Friendless: Chief Marketers Spend Little On Social Media

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Twitter may be booming, and Facebook stratospheric -- but leading chief marketing officers apparently have not yet sent the dollars wildly chasing the traffic.

A new study shows that nearly 85% of CMOs spend less than 10% of their budgets on social media, and what's described as "non-traditional communications channels."

The research from Hill & Knowlton and peer networking group the CMO Club also found that 55% spend 5% or less in the emerging arenas. The figures come in light of Pew & American Life Internet Project research showing that in 2008, 35% of adult Internet users had profiles on social networks -- up from 8% in 2005.

Pete Krainik -- the former marketing chief at Avaya and DoubleClick CMO, who is now leading the CMO Club -- states that using new-media marketing is critical as the former push approach in marketing has switched to more of a pull dynamic.

"Marketing used to be a linear process, with a discussion flowing from the CMO to the target audience," he states. "In today's digital age, communication has evolved into a new model that requires active listening and engaging in numerous conversations."

The CMO Club has 800 members, and 124 were surveyed for the study between Sept. 15 and Oct. 15.

One hurdle: Club members indicated that some companies are grappling with putting together social-media marketing policies internally. Thirty-one percent report that their companies are developing a policy -- and an additional 30% say they have one. A policy can be crucial in deciding how much to enlist bloggers as evangelists.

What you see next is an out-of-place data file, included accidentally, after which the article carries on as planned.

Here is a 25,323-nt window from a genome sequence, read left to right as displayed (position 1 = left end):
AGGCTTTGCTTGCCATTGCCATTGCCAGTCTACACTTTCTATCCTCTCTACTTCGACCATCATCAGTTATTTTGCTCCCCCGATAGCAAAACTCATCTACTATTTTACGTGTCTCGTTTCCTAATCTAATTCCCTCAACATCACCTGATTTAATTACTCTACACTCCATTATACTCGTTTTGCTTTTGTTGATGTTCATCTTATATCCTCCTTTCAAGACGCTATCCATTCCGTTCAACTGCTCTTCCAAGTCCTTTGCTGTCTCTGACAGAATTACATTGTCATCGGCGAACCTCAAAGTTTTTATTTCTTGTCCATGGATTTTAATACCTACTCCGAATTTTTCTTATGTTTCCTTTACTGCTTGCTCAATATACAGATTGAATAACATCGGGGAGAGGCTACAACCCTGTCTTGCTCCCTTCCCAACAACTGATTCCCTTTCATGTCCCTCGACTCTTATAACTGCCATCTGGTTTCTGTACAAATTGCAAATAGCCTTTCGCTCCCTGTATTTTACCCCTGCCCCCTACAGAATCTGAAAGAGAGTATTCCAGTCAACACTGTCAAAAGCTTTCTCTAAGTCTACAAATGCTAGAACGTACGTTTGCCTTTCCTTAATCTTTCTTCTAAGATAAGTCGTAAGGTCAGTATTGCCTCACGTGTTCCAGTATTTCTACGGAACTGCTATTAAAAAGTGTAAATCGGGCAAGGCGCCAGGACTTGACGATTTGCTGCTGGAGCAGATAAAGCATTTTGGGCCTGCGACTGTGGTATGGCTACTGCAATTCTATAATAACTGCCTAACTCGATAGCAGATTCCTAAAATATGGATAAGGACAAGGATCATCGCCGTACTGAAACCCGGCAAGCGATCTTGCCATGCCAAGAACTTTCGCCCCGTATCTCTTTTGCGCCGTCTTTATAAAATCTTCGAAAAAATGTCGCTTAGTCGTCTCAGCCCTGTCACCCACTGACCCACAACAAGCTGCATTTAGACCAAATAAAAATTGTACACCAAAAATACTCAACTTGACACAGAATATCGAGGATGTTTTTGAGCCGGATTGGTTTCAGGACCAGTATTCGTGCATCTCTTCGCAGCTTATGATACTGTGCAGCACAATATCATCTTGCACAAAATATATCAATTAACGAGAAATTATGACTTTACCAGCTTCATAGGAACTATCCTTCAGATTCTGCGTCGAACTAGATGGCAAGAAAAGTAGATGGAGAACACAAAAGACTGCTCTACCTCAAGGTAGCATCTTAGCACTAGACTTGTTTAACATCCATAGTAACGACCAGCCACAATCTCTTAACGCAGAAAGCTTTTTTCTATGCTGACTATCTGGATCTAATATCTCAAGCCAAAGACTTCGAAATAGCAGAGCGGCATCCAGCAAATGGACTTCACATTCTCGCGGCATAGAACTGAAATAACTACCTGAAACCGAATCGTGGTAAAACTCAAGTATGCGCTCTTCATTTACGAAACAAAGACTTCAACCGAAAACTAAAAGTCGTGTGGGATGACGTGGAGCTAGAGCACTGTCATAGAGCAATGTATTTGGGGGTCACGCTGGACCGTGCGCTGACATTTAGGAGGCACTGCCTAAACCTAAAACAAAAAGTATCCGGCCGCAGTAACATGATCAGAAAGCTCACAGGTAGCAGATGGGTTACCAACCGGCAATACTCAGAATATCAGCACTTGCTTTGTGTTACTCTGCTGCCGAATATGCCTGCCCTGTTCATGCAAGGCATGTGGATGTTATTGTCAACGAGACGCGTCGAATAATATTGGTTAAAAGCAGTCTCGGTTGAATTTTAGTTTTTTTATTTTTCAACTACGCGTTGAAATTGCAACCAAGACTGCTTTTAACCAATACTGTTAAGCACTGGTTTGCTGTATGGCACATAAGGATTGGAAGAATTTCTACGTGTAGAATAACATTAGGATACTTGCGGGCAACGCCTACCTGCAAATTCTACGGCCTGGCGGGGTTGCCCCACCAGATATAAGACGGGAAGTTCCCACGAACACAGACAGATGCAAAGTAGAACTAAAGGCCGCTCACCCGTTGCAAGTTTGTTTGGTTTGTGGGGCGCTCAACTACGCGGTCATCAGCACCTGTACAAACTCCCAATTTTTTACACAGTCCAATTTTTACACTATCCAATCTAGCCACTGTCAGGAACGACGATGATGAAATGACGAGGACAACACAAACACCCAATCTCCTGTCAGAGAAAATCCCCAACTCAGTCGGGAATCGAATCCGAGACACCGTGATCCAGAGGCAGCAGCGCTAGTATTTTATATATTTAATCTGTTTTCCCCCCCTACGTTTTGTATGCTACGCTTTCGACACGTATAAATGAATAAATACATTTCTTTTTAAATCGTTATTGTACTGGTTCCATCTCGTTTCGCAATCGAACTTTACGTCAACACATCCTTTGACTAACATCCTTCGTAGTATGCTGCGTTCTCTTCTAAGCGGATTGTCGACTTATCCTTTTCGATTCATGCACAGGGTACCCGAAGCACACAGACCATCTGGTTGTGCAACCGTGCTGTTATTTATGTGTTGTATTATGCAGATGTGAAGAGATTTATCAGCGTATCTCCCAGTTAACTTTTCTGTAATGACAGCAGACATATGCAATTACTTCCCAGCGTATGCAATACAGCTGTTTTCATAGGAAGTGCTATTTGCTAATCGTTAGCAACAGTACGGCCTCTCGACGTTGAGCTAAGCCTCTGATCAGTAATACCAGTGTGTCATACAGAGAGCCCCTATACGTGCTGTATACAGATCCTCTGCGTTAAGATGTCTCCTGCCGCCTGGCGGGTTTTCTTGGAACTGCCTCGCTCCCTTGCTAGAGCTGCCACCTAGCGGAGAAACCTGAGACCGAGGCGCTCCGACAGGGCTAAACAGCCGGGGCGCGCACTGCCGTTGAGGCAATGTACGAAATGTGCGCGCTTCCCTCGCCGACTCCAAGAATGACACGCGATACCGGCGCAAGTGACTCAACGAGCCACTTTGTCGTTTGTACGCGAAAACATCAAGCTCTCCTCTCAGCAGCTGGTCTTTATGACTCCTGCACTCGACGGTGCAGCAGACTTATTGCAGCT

MaryLee Sachs, a top Hill & Knowlton executive, states: "Everyone is an influencer in today's marketplace. Building advocacy by engaging all audiences can lend a tremendous amount of credibility to any marketing program. A holistic approach helps forge new paths to customers, generating brand loyalty and building critical relationships."

2 comments about "Friendless: Chief Marketers Spend Little On Social Media ".
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  1. Rodney Brooks from ToTouch One, Inc, November 17, 2009 at 1:06 p.m.

    If they know it is important then why drag their feet in putting it into practice?

  2. Howie Goldfarb from Blue Star Strategic Marketing, November 17, 2009 at 4:20 p.m.

    I agree with the CMO's. Not the platform to spend much money. They already have a myriad of ways to market that are much more impressive for ROI. Social Media is really people's private conversations. They do not want to be intruded upon by brands. The biggest value for a CMO to use social media to to listen to what people are saying vs marketing via the technology to them. And anything they do outside of social media that gets spread virally via social media is free! Like when Quizno's gave away 250,000 subs to the first 250k people to go to their website and give their email. I told all my Facebook friends about this offer. That was free for Quizno's.

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